Farm where every drop of water is precious and you get creative. You pay attention and look for ideas in unusual places.
That's how Johnny Andrews found the latest water-saving opportunity on the Dos Palos, Calif., cotton farm he runs with his son, Jonathan. It is an aboveground drip irrigation system, which he saw while traveling in Israel.
"When I saw it, I thought, hey, that could work on our place. In Israel, they're making five to six bales ofcotton an acre using it,” Johnny says. "So when I got home, I started figuring out how to do it and got lined up with a supplier. I'm trying to make more money and save water too. That's the name of the game.”
The two put in a 24-acre test field in 2007. The results astounded them.
"It averaged a bale per acre more than that field had ever done. It used 1.6 acre-feet of water compared to the 4 to 4.5 acre-feet of water we normally use in furrow irrigation. In 2008, it made three-fourths of a bale more than the historical yield of that field, and the water efficiency was about the same as the year before,” Jonathan says.
"The first year, we averaged 3.5 bales per acre on it. This isn't a great field, by any means. It's a real alkaline piece of ground with a lot of soil types. We just started farming it in 2007. Its best yield ever was 2.5 bales per acre.”
In addition, the aboveground system reduced input costs. They got by with 90 units of nitrogen (N) on that field, rather than the 140 units required on other fields.
"There's no leaching with drip, so you use less fertilizer. It's a nice savings,” Jonathan says.
Farming in dry country makes water a priority for the Andrews family. In the semiarid San Joaquin Valley, crops get nearly all their water from irrigation, rather than rainfall. It mostly comes from snowpack in the Sierra Mountains, which has been in short supply for a while. Until rains this past December, the weather had been even drier than usual. Top that with a federal judge's ruling to close crucial irrigation pumps to protect an endangered species of smelt, and many of the state's farmers faced severe water shortages in 2008 that idled considerable acreage.
Irrigation makes farming possible in this area. Without it, crops could not grow. About three-quarters of California's cotton fields are furrow irrigated. Most of the remainder is flood irrigated. Center pivots water a small percentage. Drip irrigation is, as yet, just a small but growing blip.
The Andrews family is luckier than many Californians. Their water rights are grandfathered thanks to a contract exchange with the state in the 1960s guaranteeing their supply as long as water is available. That doesn't mean they take water for granted, particularly in a time of extreme drought like their area experienced in recent years.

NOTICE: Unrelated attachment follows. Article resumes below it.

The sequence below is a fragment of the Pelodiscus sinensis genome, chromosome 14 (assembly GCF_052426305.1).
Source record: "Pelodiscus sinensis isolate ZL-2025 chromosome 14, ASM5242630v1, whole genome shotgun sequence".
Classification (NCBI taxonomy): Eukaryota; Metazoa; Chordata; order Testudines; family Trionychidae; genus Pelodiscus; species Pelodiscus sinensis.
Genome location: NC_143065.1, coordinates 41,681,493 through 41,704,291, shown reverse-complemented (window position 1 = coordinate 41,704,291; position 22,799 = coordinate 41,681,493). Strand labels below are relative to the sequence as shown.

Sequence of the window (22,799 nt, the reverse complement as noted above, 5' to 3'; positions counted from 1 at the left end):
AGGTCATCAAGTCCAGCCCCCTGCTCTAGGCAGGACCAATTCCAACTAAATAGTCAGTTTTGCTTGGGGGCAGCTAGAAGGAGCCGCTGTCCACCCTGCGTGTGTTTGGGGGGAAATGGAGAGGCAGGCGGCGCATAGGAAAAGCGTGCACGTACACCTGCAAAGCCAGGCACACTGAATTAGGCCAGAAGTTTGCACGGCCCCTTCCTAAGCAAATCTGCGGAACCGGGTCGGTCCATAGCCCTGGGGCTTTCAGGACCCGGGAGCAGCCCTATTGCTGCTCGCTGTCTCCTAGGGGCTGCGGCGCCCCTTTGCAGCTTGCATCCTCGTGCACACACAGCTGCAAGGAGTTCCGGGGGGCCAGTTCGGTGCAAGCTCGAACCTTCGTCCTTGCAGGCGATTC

"We're fortunate to be in this area. Our water is not that expensive. We're not on a federal contract, and we built and paid for our canal,” Johnny explains. "But we can't waste it. We do everything we can to be efficient with our water usage.”
The surface drip system's emitters are spaced 24" apart, although the family is experimenting with 6" spacings, as well. Emitters used in the first year were too small, which resulted in some plugging-up problems. The Israeli manufacturer, Metafin, replaced the entire supply of drip tape.
Father and son aim for precise, almost drop by drop, water application. They use a pressure chamber test to monitor each cotton plant's water usage in order to keep it at optimal production.
"We want to keep it going so it reaches its potential,” Jonathan says.
To keep on track, he charts the cotton plants' growth. "We measure daily growth and compare that with the optimum growth curve for cotton. We keep track of the water uptake. Then, we send that information to a guy in Israel and he e-mails back how much water we need to be putting on the field,” Jonathan says.
"He created this growth curve after 12 years of research on cotton. It takes into account how much the cotton grows daily and how much water it's using, and he created the optimum growth curve. Our goal is to keep a level curve. We want there to be no drops down,” Jonathan says.
The simplicity of the system impresses the two. So does the cost. "There's no expensive drip line or filters. You can use the tape for six years. We have about $300 an acre in it, so the cost isn't high,” Jonathan says.
"We inject fertilizer through a 500-gal. pump. It cuts fertilizer cost 30%. With N costs being what they are that's a big deal,” Johnny says.
Another plus, the men say, is that the field never gets too wet, so it is always available for spray applications.
That little 24-acre field became quite a curiosity in the community.
"We almost had to sell tickets, so many people wanted to see what the crazy people were doing over here. We just about had them lined up out here. There was so much interest in it, it was hard to fathom,” Johnny says.
For 2009, the two are installing 400 acres of subsurface drip, a new idea for them, and 200 acres of surface drip.
"Buried drip is becoming popular. It provides a cost savings, increased production and a water savings. We want to conserve water. We're trying our best to do our part. We're playing with this now so if the time comes when we have to do it, we'll know what to do,” Jonathan says.
"I'm going to be proactive. If we monitor it right and use the least amount of water the plant needs and put the plant in optimum condition, then it's a win all around. Even where there's sufficient water, farmers need to try to conserve. If you conserve and still increase yields, then what do you hurt?” Johnny says.
You can e-mail Charles Johnson at firstname.lastname@example.org
- February 2009